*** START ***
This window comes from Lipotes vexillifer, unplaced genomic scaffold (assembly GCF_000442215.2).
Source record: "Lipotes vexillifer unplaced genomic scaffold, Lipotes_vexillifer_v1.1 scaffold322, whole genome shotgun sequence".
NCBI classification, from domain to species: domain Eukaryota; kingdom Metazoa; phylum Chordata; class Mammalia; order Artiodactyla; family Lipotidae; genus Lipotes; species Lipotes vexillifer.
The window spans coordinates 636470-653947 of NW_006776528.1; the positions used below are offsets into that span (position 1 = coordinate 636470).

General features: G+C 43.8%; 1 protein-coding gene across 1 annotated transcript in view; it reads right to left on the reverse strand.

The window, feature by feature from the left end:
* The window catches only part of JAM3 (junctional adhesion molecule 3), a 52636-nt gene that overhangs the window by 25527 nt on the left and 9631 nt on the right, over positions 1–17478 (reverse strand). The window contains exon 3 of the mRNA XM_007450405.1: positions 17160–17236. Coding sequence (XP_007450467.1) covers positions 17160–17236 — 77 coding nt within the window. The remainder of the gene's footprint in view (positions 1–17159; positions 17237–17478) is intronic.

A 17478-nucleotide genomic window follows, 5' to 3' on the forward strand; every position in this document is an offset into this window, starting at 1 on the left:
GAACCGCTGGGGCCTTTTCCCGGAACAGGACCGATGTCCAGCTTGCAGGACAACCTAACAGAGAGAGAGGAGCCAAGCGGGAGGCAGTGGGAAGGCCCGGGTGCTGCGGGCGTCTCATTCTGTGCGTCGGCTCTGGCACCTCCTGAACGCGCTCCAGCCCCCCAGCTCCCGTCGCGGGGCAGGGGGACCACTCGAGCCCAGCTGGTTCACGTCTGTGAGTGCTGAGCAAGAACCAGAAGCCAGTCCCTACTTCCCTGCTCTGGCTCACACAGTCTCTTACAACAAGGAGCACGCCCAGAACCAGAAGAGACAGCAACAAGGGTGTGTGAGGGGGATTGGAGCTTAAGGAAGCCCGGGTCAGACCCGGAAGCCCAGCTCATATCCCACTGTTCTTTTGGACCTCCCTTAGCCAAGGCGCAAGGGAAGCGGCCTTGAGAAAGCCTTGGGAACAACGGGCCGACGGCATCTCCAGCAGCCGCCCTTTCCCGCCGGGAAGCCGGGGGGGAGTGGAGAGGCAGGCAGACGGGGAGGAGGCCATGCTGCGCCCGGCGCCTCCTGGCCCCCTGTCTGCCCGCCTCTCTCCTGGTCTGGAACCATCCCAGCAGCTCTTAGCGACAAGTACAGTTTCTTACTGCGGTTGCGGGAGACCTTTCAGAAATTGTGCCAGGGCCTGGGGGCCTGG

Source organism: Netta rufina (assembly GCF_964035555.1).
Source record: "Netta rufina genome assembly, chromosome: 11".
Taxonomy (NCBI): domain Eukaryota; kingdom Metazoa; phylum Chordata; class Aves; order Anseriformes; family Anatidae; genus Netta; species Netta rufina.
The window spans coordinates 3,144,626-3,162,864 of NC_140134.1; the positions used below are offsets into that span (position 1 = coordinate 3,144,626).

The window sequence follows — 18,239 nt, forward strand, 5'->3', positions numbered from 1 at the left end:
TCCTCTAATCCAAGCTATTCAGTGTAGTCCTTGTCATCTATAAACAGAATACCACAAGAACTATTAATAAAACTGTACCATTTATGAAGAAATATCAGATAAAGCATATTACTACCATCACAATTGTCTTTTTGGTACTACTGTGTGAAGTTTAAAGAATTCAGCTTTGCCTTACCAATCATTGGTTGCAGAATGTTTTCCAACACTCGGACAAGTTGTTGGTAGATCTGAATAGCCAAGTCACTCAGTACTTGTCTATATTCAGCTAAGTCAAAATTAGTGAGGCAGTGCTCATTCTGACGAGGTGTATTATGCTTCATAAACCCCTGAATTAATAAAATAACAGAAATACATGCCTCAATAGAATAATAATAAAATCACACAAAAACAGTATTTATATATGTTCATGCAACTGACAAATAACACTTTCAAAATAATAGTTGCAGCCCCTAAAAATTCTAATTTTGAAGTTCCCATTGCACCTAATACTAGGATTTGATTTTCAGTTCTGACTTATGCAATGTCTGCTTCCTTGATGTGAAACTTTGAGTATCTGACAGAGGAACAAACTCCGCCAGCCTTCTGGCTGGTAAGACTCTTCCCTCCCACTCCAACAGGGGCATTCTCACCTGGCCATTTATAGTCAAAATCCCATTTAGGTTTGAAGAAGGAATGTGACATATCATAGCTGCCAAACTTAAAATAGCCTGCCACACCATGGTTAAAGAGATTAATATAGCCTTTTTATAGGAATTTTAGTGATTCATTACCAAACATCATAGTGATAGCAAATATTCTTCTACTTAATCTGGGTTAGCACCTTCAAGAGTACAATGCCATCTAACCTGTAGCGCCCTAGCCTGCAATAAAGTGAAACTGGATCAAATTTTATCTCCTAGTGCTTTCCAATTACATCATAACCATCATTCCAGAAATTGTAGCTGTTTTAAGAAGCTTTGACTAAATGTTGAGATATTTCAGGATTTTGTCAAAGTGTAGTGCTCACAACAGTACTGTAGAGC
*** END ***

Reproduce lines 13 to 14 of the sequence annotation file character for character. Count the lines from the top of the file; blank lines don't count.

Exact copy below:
The window spans coordinates 3,144,626-3,162,864 of NC_140134.1; the positions used below are offsets into that span (position 1 = coordinate 3,144,626).

The window sequence follows — 18,239 nt, forward strand, 5'->3', positions numbered from 1 at the left end: